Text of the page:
The GUS campus includes seven buildings and spreads over 23 acres of woodland, marsh, and glen. Inside and out, our school celebrates the land. True to our philosophy, our six acres of woodland, eight acres of wetland, three acres of open fields, and six acres of developed space are all active classrooms.
Lower School Building
Our lower school building, a stucco edifice complete with an original silo, houses kindergarten through fifth grade, a science laboratory, two art rooms, the Johnson Gallery, Spanish and Latin classrooms, and a music studio. It retains the charm of an old farm building but with large windows in every room, diminishing the boundaries between inside and out, just as the school’s founders envisioned.
Upper School Building
The 15,000 square-foot upper school building, completed in 2007, houses six classrooms as well as a science laboratory, an art gallery, a conference room, an assembly space for meetings, performances, and social gatherings, and offices. Built partially on the footprint of an original carriage house, it integrates some of the old walls in its design.
Braemar, named after a Scottish village that hosts the Highland Games Gathering, opened in 1999 and contains a full-size gymnasium/auditorium, a performance stage with theater lights and a removable sprung floor for dance, a kitchen for school events, and a mezzanine viewing area. The building is topped with a solar photovoltaic array that produces approximately 30% of the school’s electrical needs.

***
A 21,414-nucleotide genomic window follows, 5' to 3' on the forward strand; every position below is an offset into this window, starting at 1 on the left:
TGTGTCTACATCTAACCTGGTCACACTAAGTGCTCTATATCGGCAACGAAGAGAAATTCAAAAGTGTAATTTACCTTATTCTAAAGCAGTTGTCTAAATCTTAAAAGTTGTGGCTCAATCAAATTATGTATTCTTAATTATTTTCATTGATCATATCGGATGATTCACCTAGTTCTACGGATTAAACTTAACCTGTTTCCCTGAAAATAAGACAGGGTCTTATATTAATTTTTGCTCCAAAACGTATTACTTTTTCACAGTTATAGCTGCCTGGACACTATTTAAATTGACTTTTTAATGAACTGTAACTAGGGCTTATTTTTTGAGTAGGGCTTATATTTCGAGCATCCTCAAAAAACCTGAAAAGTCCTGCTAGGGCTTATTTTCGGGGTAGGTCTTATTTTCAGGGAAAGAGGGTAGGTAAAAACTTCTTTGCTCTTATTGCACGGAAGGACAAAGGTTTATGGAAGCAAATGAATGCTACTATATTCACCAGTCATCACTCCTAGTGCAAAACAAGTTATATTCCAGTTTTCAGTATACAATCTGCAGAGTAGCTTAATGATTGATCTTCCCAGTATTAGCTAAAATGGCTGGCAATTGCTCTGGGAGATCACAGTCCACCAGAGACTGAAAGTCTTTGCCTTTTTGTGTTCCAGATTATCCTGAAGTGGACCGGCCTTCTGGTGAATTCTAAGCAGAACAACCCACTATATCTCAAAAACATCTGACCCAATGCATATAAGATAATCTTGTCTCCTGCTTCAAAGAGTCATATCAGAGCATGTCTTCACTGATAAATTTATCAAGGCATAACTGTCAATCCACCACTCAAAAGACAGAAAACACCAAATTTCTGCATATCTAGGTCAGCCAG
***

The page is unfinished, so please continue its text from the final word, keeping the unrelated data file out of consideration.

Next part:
Our athletic field, large enough for two simultaneous soccer or lacrosse games, provides our physical education classes and upper school teams room to practice and compete. A nearby play area for recreation, complete with structures, swings, four-square and hopscotch, allows our younger students safe and creative areas to explore, imagine, and exercise. An outdoor basketball court welcomes play during recess or after school.
A 7,000 square-foot renovated greenhouse, originally constructed as part of Orchidvale, houses classroom space as well as an area used by The Food Project to begin growing vegetables that eventually provide more than 60,000 pounds of fresh produce each year.
Our nature trail winds through the woods, past vernal ponds, and opens onto an outdoor classroom where students engage in activities as diverse as science experiments and poetry-writing.
The built environment of the GUS campus is an example of reimaging and repurposing older buildings while adding new, modern spaces that complement what existed here previously. Students may walk past the Temple Building or a farm silo or see remnants of a 19th century formal garden, reminding them of the layers of history that reveal how people have used the land in various ways over time.